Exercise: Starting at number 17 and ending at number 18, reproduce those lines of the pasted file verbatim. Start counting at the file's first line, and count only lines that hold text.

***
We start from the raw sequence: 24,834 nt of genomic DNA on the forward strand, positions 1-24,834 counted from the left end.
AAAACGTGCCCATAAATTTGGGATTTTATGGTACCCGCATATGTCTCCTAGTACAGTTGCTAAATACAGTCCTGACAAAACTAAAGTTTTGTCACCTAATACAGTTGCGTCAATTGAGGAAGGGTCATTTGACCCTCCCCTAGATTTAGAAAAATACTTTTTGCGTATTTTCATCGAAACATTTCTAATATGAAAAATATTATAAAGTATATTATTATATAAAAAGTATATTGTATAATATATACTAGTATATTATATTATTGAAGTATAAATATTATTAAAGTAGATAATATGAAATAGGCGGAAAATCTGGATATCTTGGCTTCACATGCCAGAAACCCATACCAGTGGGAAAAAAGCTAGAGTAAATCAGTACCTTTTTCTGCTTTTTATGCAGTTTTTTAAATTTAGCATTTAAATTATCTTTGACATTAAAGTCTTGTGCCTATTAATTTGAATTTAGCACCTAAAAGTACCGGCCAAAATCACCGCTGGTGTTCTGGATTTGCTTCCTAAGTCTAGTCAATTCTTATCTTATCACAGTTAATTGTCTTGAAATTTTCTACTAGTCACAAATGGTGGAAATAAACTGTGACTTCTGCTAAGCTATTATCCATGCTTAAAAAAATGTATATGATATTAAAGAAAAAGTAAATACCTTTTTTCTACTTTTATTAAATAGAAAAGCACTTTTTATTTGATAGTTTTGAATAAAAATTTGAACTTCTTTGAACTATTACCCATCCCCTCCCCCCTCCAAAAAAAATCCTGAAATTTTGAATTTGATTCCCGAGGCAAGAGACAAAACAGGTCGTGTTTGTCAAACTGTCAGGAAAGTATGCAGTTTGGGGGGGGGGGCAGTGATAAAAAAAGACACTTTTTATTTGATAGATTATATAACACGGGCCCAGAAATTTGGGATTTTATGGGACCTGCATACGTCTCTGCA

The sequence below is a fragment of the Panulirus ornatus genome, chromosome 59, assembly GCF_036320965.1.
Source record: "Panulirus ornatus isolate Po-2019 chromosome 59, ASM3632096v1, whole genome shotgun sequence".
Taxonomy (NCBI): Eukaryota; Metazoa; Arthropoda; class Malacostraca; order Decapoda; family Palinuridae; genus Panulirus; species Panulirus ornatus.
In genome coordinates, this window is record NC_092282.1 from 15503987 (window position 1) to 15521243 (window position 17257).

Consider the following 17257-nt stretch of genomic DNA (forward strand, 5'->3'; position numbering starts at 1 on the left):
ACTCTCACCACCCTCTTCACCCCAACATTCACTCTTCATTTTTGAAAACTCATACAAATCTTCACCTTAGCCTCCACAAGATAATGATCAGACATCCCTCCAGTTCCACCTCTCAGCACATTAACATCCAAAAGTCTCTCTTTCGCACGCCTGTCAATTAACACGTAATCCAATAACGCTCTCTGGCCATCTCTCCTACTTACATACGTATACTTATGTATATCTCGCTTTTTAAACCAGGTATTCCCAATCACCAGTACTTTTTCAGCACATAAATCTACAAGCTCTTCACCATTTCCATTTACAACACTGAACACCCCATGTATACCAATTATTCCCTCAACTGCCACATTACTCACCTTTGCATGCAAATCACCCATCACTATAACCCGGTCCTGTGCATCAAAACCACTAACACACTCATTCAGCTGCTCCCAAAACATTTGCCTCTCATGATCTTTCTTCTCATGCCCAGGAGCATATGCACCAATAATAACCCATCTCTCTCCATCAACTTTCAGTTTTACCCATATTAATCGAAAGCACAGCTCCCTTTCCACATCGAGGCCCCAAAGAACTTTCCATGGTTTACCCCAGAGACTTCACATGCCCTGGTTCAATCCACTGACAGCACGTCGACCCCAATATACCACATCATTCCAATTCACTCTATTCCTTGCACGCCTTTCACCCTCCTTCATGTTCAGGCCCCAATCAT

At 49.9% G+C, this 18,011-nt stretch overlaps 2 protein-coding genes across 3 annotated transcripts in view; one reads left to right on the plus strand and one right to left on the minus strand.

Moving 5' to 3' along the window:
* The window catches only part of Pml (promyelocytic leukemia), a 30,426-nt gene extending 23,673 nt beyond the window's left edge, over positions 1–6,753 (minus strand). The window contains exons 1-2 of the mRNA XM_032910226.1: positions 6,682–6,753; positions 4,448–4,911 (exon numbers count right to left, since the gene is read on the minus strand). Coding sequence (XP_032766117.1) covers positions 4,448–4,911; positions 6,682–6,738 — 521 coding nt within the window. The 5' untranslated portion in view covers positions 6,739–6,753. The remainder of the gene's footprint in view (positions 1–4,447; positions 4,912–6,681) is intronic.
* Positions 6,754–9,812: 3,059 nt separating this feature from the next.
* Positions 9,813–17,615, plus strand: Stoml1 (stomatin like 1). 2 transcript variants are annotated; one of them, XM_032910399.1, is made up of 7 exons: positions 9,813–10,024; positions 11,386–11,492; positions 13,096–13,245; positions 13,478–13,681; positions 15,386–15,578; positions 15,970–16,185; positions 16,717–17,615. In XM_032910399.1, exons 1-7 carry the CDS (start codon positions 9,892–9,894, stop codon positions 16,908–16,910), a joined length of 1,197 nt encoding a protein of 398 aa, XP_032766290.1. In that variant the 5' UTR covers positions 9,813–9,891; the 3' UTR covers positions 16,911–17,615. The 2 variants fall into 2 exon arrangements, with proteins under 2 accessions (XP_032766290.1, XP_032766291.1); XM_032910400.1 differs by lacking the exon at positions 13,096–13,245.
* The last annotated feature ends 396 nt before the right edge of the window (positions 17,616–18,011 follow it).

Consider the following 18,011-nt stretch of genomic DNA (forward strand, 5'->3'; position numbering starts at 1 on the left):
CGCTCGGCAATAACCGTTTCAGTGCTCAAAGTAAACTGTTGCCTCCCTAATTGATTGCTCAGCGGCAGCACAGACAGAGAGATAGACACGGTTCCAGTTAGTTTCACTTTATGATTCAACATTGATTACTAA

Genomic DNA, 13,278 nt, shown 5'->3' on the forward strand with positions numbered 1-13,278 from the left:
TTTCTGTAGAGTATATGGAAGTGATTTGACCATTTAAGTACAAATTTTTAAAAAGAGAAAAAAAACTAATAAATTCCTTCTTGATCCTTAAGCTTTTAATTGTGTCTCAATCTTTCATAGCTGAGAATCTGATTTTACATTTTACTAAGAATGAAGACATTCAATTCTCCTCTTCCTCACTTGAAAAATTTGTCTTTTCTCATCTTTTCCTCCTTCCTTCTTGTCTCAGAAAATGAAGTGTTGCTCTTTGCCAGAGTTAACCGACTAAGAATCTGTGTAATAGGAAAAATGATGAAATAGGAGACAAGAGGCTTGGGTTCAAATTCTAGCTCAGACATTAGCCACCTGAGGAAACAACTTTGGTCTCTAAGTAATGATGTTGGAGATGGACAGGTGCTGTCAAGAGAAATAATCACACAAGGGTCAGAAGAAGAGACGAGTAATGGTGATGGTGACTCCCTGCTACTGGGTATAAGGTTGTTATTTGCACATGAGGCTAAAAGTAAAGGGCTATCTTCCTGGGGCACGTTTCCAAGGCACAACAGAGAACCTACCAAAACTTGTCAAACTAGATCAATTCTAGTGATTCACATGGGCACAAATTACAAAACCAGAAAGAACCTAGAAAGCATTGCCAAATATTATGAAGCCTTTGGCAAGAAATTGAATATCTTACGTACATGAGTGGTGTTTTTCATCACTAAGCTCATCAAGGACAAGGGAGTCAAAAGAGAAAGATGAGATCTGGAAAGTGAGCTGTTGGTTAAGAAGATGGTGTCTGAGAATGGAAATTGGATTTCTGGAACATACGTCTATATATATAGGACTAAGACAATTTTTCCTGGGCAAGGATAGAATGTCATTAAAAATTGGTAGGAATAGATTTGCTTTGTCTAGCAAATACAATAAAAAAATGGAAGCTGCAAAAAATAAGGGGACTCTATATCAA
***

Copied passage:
Genomic DNA, 13,278 nt, shown 5'->3' on the forward strand with positions numbered 1-13,278 from the left:
TTTCTGTAGAGTATATGGAAGTGATTTGACCATTTAAGTACAAATTTTTAAAAAGAGAAAAAAAACTAATAAATTCCTTCTTGATCCTTAAGCTTTTAATTGTGTCTCAATCTTTCATAGCTGAGAATCTGATTTTACATTTTACTAAGAATGAAGACATTCAATTCTCCTCTTCCTCACTTGAAAAATTTGTCTTTTCTCATCTTTTCCTCCTTCCTTCTTGTCTCAGAAAATGAAGTGTTGCTCTTTGCCAGAGTTAACCGACTAAGAATCTGTGTAATAGGAAAAATGATGAAATAGGAGACAAGAGGCTTGGGTTCAAATTCTAGCTCAGACATTAGCCACCTGAGGAAACAACTTTGGTCTCTAAGTAATGATGTTGGAGATGGACAGGTGCTGTCAAGAGAAATAATCACACAAGGGTCAGAAGAAGAGACGAGTAATGGTGATGGTGACTCCCTGCTACTGGGTATAAGGTTGTTATTTGCACATGAGGCTAAAAGTAAAGGGCTATCTTCCTGGGGCACGTTTCCAAGGCACAACAGAGAACCTACCAAAACTTGTCAAACTAGATCAATTCTAGTGATTCACATGGGCACAAATTACAAAACCAGAAAGAACCTAGAAAGCATTGCCAAATATTATGAAGCCTTTGGCAAGAAATTGAATATCTTACGTACATGAGTGGTGTTTTTCATCACTAAGCTCATCAAGGACAAGGGAGTCAAAAGAGAAAGATGAGATCTGGAAAGTGAGCTGTTGGTTAAGAAGATGGTGTCTGAGAATGGAAATTGGATTTCTGGAACATACGTCTATATATATAGGACTAAGACAATTTTTCCTGGGCAAGGATAGAATGTCATTAAAAATTGGTAGGAATAGATTTGCTTTGTCTAGCAAATACAATAAAAAAATGGAAGCTGCAAAAAATAAGGGGACTCTATATCAA